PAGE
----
Exclusive: by Jordan Spieth
Australian Golf Digest playing editor
What you do during the backswing has a major impact on how well you hit the ball, so
I spend a lot of time refining that part of my swing. If you set the club in a good position at the top, odds are you’re going to make an effective downswing and hit the ball the way you want to hit it. The two backswing moves I work on with my Aussie coach, Cameron McCormick, are things I bet can help your game. First, make a good, athletic turn off the ball, and second, swing the club more around your body. Let me show you how…
Improve your turn with a solid right side:
Stability is really important when you swing back. If your legs are wobbly and your body sways away from the target, or your posture changes from what it was at the start, you’re going to have a tough time getting the club back to the ball with any consistency.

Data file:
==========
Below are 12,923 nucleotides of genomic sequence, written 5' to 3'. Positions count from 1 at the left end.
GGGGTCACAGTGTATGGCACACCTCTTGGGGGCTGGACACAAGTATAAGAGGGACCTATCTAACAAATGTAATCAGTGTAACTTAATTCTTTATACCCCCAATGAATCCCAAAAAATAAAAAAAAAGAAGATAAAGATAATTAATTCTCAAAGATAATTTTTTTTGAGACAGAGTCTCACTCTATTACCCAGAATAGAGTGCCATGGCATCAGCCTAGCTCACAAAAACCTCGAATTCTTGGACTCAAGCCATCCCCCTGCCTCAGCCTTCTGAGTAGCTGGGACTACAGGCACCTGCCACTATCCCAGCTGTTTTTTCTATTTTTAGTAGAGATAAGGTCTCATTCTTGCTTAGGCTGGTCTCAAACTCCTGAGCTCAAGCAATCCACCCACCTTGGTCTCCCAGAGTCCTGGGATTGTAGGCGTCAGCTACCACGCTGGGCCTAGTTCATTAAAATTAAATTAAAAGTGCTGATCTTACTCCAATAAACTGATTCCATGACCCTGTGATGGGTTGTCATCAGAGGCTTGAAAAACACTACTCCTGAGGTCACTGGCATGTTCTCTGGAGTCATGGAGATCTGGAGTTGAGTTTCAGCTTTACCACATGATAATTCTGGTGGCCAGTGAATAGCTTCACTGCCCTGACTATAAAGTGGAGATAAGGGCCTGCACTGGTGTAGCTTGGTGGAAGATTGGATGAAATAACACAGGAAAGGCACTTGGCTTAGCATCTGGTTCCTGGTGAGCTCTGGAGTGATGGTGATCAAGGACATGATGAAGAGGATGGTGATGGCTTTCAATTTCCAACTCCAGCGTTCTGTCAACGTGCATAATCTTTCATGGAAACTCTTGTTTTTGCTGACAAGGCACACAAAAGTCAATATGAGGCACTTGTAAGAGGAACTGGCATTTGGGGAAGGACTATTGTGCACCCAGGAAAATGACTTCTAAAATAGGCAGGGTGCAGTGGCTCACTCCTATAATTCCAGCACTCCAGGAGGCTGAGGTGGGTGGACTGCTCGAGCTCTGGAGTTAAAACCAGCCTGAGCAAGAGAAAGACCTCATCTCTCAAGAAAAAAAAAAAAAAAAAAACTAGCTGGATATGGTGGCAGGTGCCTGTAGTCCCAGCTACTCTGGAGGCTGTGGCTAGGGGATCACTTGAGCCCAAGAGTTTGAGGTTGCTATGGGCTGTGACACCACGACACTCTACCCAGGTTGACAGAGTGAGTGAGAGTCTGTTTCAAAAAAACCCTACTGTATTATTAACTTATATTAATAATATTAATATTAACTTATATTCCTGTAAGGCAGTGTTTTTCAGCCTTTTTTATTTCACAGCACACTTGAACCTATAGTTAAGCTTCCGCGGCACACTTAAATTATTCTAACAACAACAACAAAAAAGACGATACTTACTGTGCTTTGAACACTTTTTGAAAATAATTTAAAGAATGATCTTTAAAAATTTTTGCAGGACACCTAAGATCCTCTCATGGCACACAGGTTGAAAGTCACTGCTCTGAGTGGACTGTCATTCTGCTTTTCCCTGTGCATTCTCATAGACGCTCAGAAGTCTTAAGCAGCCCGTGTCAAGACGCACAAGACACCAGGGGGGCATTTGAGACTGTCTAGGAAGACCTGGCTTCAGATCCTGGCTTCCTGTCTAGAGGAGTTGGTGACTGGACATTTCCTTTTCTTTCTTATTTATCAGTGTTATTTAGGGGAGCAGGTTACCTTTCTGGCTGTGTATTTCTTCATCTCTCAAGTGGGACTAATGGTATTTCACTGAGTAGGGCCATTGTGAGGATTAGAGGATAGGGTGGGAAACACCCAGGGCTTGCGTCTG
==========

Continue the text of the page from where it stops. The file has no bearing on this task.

Cameron and I use a drill called “The Necktie” to help improve my stability on the backswing. Here’s how it works: Dangle a club from your sternum with your left hand. Now pivot your body – hips and shoulders turning back together – so the clubhead moves from centred between your feet to pointing at your right foot [right]. Feel your right leg acting as a support beam as you wind your upper body over it. This will give you a good idea of how the body should pivot and not slide during the backswing.
Necktie drill: Hang a club from your chest and turn so the club points to your back foot [orange circle].
Around, not up: Feel like the club is moving around your upper body on the backswing.
At the top, I want my left arm to match the angle of my shoulders.